He’s using the Sefirah-mandated break from weddings to work on his own collection album
A popular singer at weddings in Bnei Brak, Jerusalem, and as far afield as bookings take him, MOSHE DOVID WEISSMANDL has a heartwarming style that has won many fans for his singles together with Ari Hill, Dudi Kalish, composer Bentzi Stein (“Abba”), and the Neshama Choir. He’s using the Sefirah-mandated break from weddings to work on his own collection album.
THE BEST NIGGUN FOR STARTING A SEFIRAH KUMZITZ
I generally start with an old classic, Shlomo Carlebach’s “Lemaan Achai.” It fits perfectly with the atmosphere created when a group sits down to sing and be inspired together. The harmonies are simple — almost anyone can manage them — yet are very beautiful.
A SONG I NEVER GET BORED OF
There’s “Thank You Hashem,” which I can sing all day, no matter what's going on. And there’s a classic hakafah niggun, “Sisu vesimchu besimchas haTorah, ki hi lanu oz ve’orah,” which I find very refreshing and always creates some uplift and a happy mood. I’ll sing that at any hachnasas sefer Torah or siyum.
THE MOST REQUESTED CHUPPAH SONG
The all-time most requested song is Moshe Goldman’s “Pnei Le’elbon” tune for “Mi Bon Siach.” This past season here in Eretz Yisrael, once the chassan and kallah are both under the chuppah, I was often asked to sing “Shaarei Shamayim P’sach,” a new single composed by Reb Pinchos Bichler and released by Zanvil Weinberger.
WORDS THAT MOVE ME EVERY TIME
“Veyeida kol pa’ul ki Atah pe’alto... (and every creation will know that You are the One setting him in motion).” I wish I could write my own beautiful niggun to those mind-blowing words.
THE HOTTEST SECOND-DANCE SONG THIS SEASON
The mussar personality and mashpia Rav Don Segal, who is very musical, composed a song way back called “Tattele, Kum Shoin Aheim.” Ari Hill and I recently released a new production of this song, reworked by composer Bentzi Stein, as a single. Baruch Hashem that has been an amazing second-dance hit.
MY ALL-TIME FAVORITE JEWISH MUSIC ALBUM
I would say, Al Hehorim by Isaac Honig. All the songs are very special, but for me the highlight is the Yamim Noraim song, “Heyei Im Pifiyos.” I was just a kid when the album came out, but since then, that song is always sung by the crowd along with the chazzan in our Skverer shtibel in Bnei Brak where I daven, and I find it very moving every time.
MY FIRST STUDIO EXPERIENCE
I was still a bochur and wasn’t doing any professional singing, when a friend asked me a favor at his wedding: The badchan, Dudi Kalish, wanted someone to back him up with harmonies at the mitzvah tantz. That Motzaei Shabbos, I got a call from Dudi, asking me to be part of the choir on a project he was working on, and I soon found myself in the studio.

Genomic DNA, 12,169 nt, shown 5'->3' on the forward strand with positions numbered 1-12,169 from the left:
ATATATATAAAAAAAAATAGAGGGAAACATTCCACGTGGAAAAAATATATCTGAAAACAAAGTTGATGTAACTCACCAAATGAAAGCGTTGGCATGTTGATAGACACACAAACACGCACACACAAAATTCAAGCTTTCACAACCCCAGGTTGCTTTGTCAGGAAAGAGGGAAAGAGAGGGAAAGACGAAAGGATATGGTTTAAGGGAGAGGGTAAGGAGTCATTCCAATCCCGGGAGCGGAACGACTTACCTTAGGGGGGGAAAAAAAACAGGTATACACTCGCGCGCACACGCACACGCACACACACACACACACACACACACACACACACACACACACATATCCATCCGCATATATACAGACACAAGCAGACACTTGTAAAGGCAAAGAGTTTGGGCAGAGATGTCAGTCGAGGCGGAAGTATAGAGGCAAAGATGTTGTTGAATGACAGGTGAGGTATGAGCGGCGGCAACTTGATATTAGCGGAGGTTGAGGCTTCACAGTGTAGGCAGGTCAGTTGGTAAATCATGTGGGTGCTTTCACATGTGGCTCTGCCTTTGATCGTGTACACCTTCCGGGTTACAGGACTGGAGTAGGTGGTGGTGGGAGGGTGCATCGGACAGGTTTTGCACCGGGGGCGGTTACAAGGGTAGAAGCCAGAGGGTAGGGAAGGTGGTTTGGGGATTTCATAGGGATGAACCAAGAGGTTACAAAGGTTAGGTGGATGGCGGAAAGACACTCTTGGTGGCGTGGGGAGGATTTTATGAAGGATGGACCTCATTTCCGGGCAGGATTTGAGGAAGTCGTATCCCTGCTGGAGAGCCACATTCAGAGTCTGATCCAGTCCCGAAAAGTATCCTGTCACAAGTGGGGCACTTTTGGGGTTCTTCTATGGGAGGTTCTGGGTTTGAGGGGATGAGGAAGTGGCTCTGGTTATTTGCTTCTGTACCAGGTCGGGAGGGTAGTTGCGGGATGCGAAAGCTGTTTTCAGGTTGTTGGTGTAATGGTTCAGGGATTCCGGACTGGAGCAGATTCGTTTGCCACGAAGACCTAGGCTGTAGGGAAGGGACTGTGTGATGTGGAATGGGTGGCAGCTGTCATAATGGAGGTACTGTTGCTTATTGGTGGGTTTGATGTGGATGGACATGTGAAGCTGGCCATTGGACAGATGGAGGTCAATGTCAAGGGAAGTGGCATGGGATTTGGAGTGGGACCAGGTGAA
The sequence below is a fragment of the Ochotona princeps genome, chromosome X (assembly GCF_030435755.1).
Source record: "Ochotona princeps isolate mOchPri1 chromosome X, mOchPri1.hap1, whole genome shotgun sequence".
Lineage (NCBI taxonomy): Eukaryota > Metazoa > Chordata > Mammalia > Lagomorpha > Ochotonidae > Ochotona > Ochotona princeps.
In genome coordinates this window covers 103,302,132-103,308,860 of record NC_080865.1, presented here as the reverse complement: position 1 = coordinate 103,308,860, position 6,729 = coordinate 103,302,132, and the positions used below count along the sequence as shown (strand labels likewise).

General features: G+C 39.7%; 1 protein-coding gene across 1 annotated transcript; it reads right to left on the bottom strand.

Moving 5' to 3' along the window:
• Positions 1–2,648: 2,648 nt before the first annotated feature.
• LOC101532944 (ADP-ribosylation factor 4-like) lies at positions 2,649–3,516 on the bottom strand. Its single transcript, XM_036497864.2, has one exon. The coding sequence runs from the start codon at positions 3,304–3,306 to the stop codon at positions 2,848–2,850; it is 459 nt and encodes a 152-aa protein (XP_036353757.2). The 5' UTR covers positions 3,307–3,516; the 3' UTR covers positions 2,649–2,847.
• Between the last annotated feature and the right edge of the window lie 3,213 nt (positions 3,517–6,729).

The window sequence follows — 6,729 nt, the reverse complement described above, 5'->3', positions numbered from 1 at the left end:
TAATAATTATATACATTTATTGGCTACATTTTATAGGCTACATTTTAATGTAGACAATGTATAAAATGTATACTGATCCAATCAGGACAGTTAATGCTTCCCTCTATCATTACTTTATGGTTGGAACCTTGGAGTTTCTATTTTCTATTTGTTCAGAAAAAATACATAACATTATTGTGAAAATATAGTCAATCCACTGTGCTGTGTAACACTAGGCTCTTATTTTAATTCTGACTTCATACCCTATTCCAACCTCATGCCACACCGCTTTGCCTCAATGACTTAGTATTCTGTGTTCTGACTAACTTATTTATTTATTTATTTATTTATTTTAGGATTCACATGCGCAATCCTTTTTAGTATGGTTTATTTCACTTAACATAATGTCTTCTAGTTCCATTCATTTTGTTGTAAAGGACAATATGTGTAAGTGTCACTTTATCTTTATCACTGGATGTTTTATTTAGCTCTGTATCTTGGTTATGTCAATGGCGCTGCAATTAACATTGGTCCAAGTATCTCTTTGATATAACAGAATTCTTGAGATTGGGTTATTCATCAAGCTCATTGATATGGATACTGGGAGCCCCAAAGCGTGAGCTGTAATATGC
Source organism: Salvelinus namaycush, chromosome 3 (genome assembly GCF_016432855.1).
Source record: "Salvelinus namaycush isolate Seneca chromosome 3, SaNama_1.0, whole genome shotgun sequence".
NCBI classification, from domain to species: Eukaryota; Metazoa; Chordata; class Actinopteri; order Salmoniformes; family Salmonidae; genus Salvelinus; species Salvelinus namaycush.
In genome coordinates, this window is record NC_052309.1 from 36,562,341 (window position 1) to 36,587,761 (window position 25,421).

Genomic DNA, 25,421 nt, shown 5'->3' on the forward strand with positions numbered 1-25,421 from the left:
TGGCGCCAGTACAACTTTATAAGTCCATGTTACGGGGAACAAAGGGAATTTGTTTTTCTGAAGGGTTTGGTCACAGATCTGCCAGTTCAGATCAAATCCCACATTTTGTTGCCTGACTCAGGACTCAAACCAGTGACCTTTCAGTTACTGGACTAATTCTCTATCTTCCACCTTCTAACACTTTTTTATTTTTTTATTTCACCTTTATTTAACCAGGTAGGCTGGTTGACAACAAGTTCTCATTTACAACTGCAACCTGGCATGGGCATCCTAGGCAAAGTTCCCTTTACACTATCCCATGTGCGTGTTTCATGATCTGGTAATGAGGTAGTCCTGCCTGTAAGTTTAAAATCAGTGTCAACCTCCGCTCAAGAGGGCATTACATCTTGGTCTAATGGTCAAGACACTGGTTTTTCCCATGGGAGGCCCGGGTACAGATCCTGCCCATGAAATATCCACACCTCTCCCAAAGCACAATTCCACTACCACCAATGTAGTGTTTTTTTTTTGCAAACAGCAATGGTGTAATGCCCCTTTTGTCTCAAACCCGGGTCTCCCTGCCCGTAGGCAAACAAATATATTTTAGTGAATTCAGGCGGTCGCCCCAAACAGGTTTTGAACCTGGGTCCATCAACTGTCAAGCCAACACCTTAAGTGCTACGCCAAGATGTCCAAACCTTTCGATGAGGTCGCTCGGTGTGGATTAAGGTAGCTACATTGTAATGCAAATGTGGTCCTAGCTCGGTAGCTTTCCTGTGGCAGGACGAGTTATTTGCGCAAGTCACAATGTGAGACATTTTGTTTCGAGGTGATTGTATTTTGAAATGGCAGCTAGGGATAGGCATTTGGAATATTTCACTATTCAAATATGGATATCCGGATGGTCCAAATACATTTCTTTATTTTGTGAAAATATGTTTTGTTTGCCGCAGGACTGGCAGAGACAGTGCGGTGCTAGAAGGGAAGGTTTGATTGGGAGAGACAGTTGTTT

MY FAVORITE YIDDISH SONG
MBD’s “Modim,” with lyrics by Lipa. The song is like a peirush on what a Yid feels for HaKadosh Baruch Hu — in short, it’s a relationship of endless thanks.
A SONG THAT’S A GREAT CONNECTOR FOR ALL KINDS OF JEWS
I’ve found that Reb Ben Zion Shenker’s “Hatov Hatov Hatov” really strikes a chord with everyone. It’s an old song, but when you sing it, you can sense how everybody in the crowd feels filled with its message of gratitude and optimism, even in more “modern” weddings and events. Whoever you are, the universal truth of how much good we have, and how much Hashem blesses us with every moment of our lives, resonates in that song, and it’s something so positive to grab hold of. No one group has a monopoly on thanking Hashem.
A SONG THAT GIVES ME CHIZUK IN DIFFICULT SITUATIONS
“Bechol Tzaar Vetzaar,” by Motty Ilowitz. It really emphasises how Hashem is with us in our suffering and never leaves us alone. I was once singing for a very sick patient in the hospital. I was told that although she was not conscious, she could hear and understand. When we sang this song, we could see that she was crying — tears were streaming down her face. We left her room and went on, and by the time we reached the end of our rounds and left the hospital, I got a message that this patient was niftar. It was as if this was a last message of comfort for her.
MY FAVORITE LINE OF HEBREW LYRICS
“Afilu she’asinu mashehu ra, Hu mochel vesolai’ach (Even if we’ve done something terrible, He pardons and forgives),” from Ishay Ribo’s “Lashuv Habaytah.”
A COMPOSER I CONNECT WITH
Pinky Weber is one of my favorites. I enjoy his taste in music, and his content is always so interesting. He’ll never bring out boring material, and no matter how long he’s at it, he somehow manages to be constantly innovative.
AN OPPORTUNITY I LOOK BACK ON
I knew about three chords of guitar when a friend asked me to come along and play and sing in the hospital. I said I barely knew how to play, but he advised me to jump in the deep end and learn that way. So it was — we ended up going pretty often, I played a lot, and improved a lot, and I think that visiting people to cheer them up opened up musical pathways for me.
A SONG THAT TAKES ME BACK TO MY CHILDHOOD
The old Vizhnitz niggun “Gut Shabbos, Gut Shabbos, Gut Shabbos...” brings back the sounds and delicious aromas of Erev Shabbos in my childhood home, because it played every Friday afternoon on the loudspeakers next to our house.
AN ALBUM I’D TAKE ON A LONG ROAD TRIP
Varemkeit, released by Shragee Gestetner a”h. It’s a collection of beautiful Yossi Green songs that I never get tired of listening to. Shragee sang with so much heart. I can listen to it on and on.
(Originally featured in Mishpacha, Issue 908)